As part of Erb’s Palsy Awareness Week, today we are interviewing Amy Swift, a trustee of the Erb’s Palsy Group.

Q: Hi Amy, please tell us about your background and how you got involved with the EPG, what does the charity mean to you?

I am a children’s mental health nurse and a Lecturer at Northumbria University. I am a mum of two and my oldest child has a brachial plexus injury. I became involved with the EPG when my first child was born with a very severe brachial plexus injury. A consultant in the hospital told us about the group and I joined. I became a trustee of the charity a few years ago and have relished the opportunity to support families, individuals and health professionals and to help them navigate what can be a very tricky pathway.

erb's palsy groupThe charity, to me, are a breath of fresh air. They enable parents and support them at the most difficult times. They enable individuals to live life to the fullest and the publications they have made for those living with the injury are great evidence to support that. They campaign tirelessly for understanding and awareness of the condition in the hope that babies will be born safely without an injury and that those who do have the injury can access adequate therapy and treatment.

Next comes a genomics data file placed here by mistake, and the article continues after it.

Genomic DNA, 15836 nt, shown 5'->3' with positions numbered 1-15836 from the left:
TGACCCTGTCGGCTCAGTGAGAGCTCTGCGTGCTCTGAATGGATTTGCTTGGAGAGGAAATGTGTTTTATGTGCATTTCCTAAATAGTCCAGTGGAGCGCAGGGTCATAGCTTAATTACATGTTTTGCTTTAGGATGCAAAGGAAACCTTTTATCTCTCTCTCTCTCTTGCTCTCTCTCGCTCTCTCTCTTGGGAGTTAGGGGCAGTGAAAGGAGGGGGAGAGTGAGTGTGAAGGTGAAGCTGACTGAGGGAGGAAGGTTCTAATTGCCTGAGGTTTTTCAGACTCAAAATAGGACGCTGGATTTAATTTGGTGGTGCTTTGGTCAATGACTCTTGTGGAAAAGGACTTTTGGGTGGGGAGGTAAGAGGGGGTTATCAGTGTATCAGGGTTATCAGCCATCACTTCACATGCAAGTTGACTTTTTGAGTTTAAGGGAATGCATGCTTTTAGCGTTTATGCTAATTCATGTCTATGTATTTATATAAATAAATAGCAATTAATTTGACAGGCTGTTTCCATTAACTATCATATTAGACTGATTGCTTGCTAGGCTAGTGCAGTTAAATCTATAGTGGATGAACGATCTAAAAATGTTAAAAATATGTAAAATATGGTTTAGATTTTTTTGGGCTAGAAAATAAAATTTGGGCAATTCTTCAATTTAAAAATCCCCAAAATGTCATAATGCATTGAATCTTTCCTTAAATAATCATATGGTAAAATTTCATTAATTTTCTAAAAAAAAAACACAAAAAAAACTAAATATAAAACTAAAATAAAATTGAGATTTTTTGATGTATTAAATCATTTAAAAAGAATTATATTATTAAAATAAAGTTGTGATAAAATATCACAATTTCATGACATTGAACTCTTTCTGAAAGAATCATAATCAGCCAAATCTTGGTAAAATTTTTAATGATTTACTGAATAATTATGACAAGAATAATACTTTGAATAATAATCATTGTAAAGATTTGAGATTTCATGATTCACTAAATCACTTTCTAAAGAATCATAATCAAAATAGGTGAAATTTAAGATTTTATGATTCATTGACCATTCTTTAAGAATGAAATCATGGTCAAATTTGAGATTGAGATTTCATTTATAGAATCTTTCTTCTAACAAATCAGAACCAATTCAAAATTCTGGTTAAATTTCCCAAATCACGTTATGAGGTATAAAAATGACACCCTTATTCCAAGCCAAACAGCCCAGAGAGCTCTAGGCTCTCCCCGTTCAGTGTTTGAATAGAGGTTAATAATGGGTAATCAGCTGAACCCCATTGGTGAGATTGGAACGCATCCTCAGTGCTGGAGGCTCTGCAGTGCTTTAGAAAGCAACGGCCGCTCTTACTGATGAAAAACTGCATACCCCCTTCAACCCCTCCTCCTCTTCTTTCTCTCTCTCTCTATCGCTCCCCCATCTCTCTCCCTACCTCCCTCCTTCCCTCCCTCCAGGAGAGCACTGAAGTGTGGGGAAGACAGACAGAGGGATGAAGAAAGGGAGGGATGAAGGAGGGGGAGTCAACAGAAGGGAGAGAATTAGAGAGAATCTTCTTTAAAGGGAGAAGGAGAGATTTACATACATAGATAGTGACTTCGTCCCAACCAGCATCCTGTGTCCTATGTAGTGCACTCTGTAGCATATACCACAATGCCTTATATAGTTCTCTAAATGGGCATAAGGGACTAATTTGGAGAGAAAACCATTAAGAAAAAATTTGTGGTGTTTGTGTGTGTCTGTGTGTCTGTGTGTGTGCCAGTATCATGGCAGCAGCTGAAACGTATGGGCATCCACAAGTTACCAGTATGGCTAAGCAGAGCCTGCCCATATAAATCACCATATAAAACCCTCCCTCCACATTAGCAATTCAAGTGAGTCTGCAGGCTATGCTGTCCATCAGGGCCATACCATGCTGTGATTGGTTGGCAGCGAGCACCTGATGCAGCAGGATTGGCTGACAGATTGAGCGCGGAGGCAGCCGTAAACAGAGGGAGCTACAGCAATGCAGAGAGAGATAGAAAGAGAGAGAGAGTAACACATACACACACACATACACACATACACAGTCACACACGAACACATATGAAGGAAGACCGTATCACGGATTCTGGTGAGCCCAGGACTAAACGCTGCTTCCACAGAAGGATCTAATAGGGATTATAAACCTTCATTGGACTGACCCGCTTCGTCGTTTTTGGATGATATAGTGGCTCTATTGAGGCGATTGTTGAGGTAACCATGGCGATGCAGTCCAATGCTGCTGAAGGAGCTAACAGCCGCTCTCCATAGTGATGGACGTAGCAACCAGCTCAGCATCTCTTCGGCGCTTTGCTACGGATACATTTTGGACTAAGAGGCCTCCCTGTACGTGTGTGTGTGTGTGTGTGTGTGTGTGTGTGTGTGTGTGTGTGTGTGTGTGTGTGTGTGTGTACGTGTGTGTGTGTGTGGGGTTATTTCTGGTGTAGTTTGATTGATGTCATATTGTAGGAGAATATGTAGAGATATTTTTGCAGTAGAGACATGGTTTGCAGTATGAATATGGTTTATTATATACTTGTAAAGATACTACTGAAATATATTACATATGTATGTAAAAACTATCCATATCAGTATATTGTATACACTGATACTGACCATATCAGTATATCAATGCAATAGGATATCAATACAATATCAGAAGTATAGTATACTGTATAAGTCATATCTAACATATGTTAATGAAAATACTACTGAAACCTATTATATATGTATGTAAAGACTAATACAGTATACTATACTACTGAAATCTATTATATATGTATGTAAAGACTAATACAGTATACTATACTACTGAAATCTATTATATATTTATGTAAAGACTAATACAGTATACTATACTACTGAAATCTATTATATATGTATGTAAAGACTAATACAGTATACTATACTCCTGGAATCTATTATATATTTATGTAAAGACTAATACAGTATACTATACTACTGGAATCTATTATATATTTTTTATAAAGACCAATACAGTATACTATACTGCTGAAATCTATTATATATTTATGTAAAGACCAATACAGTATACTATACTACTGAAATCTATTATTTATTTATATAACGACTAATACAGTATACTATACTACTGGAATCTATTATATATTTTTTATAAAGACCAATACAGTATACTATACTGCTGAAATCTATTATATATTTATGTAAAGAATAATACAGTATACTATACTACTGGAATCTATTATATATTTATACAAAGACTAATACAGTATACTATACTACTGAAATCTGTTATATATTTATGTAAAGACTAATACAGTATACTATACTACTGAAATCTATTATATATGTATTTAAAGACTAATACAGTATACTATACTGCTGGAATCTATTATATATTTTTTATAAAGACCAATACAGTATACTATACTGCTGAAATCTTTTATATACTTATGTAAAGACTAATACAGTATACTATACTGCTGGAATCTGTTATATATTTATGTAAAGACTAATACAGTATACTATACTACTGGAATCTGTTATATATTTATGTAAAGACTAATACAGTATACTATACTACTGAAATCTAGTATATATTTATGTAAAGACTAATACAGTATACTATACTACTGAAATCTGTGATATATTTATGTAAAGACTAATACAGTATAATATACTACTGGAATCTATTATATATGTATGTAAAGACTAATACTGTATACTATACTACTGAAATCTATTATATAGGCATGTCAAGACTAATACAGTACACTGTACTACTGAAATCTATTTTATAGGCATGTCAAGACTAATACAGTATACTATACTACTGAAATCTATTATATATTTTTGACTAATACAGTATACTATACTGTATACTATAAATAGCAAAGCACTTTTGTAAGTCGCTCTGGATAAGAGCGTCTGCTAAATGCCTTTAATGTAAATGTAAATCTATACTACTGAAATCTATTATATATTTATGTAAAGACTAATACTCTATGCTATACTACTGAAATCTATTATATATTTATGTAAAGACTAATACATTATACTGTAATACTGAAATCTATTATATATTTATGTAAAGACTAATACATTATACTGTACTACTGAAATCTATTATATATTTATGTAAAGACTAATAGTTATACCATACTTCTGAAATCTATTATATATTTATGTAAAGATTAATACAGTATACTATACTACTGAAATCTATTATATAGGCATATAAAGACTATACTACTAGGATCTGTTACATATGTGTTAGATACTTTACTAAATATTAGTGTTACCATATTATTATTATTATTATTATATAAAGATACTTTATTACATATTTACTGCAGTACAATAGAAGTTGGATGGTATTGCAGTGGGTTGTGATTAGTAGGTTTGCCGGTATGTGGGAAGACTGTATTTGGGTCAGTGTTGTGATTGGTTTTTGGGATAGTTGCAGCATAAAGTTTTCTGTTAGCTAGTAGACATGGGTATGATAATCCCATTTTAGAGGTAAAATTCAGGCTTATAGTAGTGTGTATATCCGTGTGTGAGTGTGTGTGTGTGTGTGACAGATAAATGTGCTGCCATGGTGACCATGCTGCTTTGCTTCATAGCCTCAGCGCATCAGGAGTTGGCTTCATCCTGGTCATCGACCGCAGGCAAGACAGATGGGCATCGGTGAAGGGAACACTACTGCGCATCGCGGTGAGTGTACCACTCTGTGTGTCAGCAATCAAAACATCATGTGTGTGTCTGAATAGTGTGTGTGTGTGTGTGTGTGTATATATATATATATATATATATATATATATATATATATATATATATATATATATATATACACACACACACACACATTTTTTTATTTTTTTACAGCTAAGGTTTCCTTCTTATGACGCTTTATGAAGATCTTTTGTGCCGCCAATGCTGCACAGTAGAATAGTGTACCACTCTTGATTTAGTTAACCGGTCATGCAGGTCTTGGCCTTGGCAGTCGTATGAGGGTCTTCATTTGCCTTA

Q: Please tell us about the Erb’s Palsy awareness week and why it is important.

Erb’s Palsy week is a week we dedicate as a charity each year to raise awareness about our charity and what we can do to help others. Not only that but to raise awareness of the condition itself and what the prognosis actually looks like. It is important as through this outreach members find our charity who have previously had no support, we ensure these individuals can access the correct treatment pathway, it enables individuals to tell their story and educate others on what life is like with Erb’s Palsy. It can also raise some much-needed funds so we can continue to support those affected by the injury.

Q: What do you wish the general public knew about Erb’s Palsy?

Erb’s Palsy is so much more than a ‘broken arm.’ What these individuals have to overcome and live with on a daily basis is tantamount. It affects every aspect of their lives from social to functional, enduring long hours of therapy and operations. Just because someone may look okay does not mean that they are.

Q: If you could offer one piece of advice to parents of a child who has Erb’s Palsy what would it be?

I would say ‘see the child, not the injury.’ As a parent you can get caught up in worry, countless appointments, operations etc and sometimes miss the beautiful human being who is staring up at you. Once you begin to realise their arm does not define them as an individual can begin to appreciate the wonderful gift you have right before you.

Also, apply for DLA. Those long journeys to see specialists can become quite costly. We also use ours for 1-1 swimming lessons which is great physio!

Q: If you could offer one piece of advice to a child or young person who has Erb’s Palsy what would it b

Don’t let it hold you back!

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